- The Arabic language in some few cases tends to replace some consonants with similar ones to make easy pronounce. E.g. sometimes the “ت /t/” is changed to “ط /ŧ/” or “د /d/”. This kind of change is for phonetic purpose, i.e. to make the letter convenient to its preceding or following letter.
- In these cases, this change does not affect the morphological measurement, i.e. the pattern should be the same with the old augmented letter before replacement. E.g. in the verb “اِصْـطَـبَر he became patient”, there is a replacement, as the stem is “صَبَر” and the augmented letter which should be “ت”, is replaced with “ط”. Here, we should say that the pattern is “IftaƐal افْتَعَل”.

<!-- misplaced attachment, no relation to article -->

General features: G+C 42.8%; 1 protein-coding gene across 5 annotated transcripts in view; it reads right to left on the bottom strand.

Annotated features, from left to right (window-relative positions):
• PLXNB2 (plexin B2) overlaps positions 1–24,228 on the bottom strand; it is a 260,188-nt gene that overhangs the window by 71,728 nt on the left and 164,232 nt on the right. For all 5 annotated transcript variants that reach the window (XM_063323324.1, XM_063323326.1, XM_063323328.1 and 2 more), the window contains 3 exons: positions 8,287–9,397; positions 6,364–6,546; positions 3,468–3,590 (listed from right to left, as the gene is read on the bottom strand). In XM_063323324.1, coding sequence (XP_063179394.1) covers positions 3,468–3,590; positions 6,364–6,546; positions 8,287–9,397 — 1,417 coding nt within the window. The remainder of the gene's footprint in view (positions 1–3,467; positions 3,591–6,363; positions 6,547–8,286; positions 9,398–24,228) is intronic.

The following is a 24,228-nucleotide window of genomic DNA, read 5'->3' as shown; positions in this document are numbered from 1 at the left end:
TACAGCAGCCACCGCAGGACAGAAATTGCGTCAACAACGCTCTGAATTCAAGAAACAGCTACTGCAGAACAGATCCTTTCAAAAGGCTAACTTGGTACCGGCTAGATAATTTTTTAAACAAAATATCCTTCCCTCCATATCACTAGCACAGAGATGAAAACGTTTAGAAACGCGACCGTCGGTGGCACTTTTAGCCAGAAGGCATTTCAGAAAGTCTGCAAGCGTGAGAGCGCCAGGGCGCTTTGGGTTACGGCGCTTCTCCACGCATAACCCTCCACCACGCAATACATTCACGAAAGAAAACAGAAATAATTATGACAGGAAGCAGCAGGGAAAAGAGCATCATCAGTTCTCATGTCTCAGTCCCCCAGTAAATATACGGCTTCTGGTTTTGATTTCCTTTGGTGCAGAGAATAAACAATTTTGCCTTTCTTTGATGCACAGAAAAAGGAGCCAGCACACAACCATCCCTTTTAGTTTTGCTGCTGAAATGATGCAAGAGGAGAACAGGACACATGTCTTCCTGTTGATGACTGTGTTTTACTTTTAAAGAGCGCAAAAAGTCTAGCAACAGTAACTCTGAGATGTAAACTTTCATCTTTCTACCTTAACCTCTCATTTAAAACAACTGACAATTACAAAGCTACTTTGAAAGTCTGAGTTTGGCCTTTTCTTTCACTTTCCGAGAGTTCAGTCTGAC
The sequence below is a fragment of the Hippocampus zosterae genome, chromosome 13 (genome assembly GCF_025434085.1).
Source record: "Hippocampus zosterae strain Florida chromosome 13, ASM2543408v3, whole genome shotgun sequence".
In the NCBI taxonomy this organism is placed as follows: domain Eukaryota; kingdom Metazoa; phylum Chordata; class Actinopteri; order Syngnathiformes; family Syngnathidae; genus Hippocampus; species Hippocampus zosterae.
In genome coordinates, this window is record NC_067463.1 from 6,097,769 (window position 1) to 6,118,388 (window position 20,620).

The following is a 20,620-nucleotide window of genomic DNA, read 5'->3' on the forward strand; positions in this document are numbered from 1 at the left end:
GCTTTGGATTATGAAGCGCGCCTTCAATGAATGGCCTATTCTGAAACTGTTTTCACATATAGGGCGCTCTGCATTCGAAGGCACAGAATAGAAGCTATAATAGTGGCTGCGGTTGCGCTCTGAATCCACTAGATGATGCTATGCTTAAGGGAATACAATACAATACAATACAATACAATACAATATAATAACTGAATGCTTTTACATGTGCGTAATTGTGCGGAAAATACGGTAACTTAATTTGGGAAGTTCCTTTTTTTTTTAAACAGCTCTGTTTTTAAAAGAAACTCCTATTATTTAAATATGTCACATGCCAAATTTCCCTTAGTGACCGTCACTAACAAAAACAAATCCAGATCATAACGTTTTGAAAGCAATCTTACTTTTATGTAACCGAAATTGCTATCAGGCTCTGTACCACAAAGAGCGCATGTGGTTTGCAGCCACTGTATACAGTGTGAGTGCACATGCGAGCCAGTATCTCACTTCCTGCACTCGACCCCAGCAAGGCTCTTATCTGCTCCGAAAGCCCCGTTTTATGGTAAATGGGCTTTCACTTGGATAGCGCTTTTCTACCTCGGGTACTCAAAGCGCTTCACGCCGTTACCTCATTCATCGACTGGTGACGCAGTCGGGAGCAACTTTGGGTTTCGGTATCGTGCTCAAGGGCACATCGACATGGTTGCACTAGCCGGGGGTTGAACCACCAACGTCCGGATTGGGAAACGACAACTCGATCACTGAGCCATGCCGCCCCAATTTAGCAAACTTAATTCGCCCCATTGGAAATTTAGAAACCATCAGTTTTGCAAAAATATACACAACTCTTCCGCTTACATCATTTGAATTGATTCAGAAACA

- Consider the following examples: